Trigger Warning: Short Fictions and Disturbances (William Morrow, 2015) is the third collection of Neil Gaiman’s short fiction.
The title stems from the phrase often used to warn readers or viewers of potentially disturbing or graphic material. After seeing the phrase online, Gaiman wondered if at some point it would be applied to his own works and whether or not it ought to be, and decided he should be the one to do it first.
Each story has appeared previously in various anthologies or collected works. Trigger Warning collects them all together for the first time into a single cohesive theme.
From the lightest to the most terrifying, Gaiman creates a world of unconventional and sometimes whimsical fairy tales for adults. In keeping with his own theme, Gaiman cautions readers in the foreword: “Many of these stories end badly for at least one of the people in them. Consider yourself warned.”
The collection starts out with “Making a Chair.” In simple prose about struggling through a creative block, Gaiman muses as to whether or not building a book should come with the same sort of warning as a chair: “Do not use as a stool or stepladder. Failure to follow these warnings can result in serious injury.”
The story comes across as a mockery of trigger warnings. Gaiman subscribes to Aristotle’s way of thinking, that seeing horrors onstage allows people to experience the feelings evoked in a safe environment and keep them from acting out their urges on society.
Gaiman purports that the things which shock or disturb are the things that most make us think and grow. With that in mind, it does appear at times he is making a particular effort to disturb the reader.
Such is the case in “Down to a Sunless Sea,” in which an old woman wears a bone from her dead son as a necklace and in the end reveals a terrible secret.
“Orange,” written completely in questionnaire form, is a cautionary tale about becoming addicted to tanning lotion. While many of the answers will elicit a chuckle, there is an underlying sinister tone, and readers will be longing for Gaiman to fill in the gaps.
“Click-Clack the Rattlebag” begins innocuously enough with a young man meeting his girlfriend’s little brother for the first time. The brother takes an immediate liking to the boyfriend and asks to be told a story—specifically, a click-clack the rattlebag story. As the story unfolds, the boyfriend learns all about the click-clack rattlebag, whose ending will leave even adults checking under the bed at night.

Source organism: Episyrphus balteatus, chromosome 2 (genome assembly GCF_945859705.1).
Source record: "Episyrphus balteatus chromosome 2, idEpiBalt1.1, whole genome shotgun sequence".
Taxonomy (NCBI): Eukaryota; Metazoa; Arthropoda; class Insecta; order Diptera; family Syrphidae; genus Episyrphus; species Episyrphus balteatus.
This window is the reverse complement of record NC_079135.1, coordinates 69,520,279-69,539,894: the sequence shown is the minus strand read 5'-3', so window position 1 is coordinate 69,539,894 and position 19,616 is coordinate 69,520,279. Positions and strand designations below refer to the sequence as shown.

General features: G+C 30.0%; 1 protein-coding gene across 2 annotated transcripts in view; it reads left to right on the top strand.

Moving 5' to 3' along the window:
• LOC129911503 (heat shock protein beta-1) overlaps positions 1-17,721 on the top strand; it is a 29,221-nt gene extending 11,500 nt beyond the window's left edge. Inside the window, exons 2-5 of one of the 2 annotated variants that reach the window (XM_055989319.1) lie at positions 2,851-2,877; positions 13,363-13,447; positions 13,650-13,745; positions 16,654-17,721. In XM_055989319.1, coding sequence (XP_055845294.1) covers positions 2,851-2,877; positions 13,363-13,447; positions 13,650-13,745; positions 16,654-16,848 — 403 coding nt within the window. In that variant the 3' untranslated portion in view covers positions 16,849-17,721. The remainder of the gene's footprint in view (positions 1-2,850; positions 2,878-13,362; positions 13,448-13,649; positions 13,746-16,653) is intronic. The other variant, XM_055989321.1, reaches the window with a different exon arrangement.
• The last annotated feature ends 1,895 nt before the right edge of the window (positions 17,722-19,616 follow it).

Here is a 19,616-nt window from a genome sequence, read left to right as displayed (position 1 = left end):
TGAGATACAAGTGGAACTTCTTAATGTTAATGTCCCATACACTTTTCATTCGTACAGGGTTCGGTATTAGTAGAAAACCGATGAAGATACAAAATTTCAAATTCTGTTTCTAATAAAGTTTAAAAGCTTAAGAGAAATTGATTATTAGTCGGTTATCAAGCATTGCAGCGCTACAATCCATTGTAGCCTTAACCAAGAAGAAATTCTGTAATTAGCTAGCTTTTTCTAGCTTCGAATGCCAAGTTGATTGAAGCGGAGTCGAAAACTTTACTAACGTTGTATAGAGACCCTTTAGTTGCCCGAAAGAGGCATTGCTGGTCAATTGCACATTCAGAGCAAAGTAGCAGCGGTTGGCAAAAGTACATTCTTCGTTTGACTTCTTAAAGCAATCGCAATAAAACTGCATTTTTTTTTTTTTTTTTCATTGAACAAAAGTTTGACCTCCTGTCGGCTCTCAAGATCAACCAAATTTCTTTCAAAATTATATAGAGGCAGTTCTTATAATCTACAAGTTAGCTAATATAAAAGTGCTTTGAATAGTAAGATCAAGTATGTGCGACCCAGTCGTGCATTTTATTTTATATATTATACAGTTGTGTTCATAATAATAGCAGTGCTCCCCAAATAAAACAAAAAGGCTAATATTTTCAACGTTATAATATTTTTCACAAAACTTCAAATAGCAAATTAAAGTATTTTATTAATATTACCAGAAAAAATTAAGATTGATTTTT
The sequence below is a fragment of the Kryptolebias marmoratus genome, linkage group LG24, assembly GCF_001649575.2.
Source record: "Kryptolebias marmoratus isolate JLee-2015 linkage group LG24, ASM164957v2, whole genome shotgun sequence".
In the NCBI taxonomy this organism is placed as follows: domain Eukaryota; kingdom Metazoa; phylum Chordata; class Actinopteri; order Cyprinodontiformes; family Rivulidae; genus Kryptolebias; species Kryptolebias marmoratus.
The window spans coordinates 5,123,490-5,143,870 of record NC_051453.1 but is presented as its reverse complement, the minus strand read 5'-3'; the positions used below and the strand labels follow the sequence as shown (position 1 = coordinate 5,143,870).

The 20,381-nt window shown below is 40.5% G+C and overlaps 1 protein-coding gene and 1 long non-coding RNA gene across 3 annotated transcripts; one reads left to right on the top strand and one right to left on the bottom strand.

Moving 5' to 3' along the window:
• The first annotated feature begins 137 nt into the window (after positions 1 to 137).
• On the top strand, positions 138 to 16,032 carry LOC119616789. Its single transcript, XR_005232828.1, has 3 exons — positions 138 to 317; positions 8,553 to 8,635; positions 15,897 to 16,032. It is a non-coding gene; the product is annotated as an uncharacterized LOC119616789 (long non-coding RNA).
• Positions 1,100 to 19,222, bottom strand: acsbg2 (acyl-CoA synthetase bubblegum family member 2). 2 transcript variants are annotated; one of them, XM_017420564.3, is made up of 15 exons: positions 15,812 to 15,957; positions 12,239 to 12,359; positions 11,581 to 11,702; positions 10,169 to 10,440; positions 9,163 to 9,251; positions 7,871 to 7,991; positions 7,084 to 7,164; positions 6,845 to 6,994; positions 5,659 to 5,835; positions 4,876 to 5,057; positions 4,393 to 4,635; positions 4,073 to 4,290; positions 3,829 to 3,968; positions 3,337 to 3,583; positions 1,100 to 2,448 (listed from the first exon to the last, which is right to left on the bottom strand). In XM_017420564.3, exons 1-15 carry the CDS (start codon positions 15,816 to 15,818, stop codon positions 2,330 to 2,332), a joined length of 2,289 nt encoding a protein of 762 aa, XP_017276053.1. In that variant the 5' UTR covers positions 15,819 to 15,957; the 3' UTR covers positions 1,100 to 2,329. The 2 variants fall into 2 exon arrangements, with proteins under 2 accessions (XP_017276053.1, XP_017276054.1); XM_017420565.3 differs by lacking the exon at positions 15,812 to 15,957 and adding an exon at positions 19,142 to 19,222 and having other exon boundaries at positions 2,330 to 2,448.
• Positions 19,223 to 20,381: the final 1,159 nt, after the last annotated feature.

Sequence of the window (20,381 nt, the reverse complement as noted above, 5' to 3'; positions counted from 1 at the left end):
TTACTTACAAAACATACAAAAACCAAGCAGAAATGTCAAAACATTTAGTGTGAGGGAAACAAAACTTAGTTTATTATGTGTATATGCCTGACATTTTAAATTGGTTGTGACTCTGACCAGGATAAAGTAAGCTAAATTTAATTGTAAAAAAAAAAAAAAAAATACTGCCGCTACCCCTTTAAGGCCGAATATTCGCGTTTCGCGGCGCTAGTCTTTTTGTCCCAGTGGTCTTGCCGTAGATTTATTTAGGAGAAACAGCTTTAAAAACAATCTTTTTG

Gaiman lets loose his fanboy side in “The Case of Death and Honey,” which follows Sherlock Holmes into retirement and reveals the reason he took up beekeeping.
“The Man Who Forgot Ray Bradbury” was written as a present for Bradbury’s 90th birthday. It is written with such sadness and eloquence that one can’t help but mourn the loss of things forgotten.
Finally, “Nothing O’Clock” delves into the world of Doctor Who. Gaiman has written two episodes of the popular television show and one can see hints of those stories in “Nothing O’Clock.” ★ ★ ★ ★
Gaiman’s most recent book for children, Hansel and Gretel (Toon Graphics, 2004) takes a similar approach to Trigger Warning in that Gaiman thinks children should be exposed to dark things. “If you are protected from dark things,” he said at the book’s release, “then you have no protection of, knowledge of, or understanding of dark things when they show up...It is really important to show dark things to kids—and in the showing, to also show that dark things can be beaten, that you have power. Tell them you can fight back. Tell them you can win. Because you can, but you have to know that.”
Gaiman preserves one of the more controversial elements of the classic Brothers Grimm version—the mother. At some point in the mid-19th century, the female antagonist transitioned from biological mother to stepmother. Gaiman restores the original version, allowing the story to take on a macabre overtone.
Gaiman’s witch is also more sinister. Rather than a deranged caricature, perhaps not fully cognizant of the fact that she is eating children, in Gaiman’s version, the witch is a bitter, dragged-down old woman who happens to have a taste for human flesh.
Illustrations by Lorenzo Mattoti enhance the creep factor. Initially, the black-and-white ink sketches appear haphazard and non-cohesive. Upon further inspection, however, the reader sees the subtle features of the main characters as they are lost in the forest or as Hansel sits in jail awaiting his execution. Rather than detract, these illustrations evoke a sense of heaviness and even dread. Patches of white are used sparsely until the final Happily Ever After where the white fills nearly the entire page, deftly filling the reader with a sense of joy and victory.
Though perhaps not recommended bedtime reading, at least not for the easily frightened, Trigger Warning and Hansel and Gretel will easily become new favorites for fans, young and old, of Gaiman's work. ★ ★ ★ ★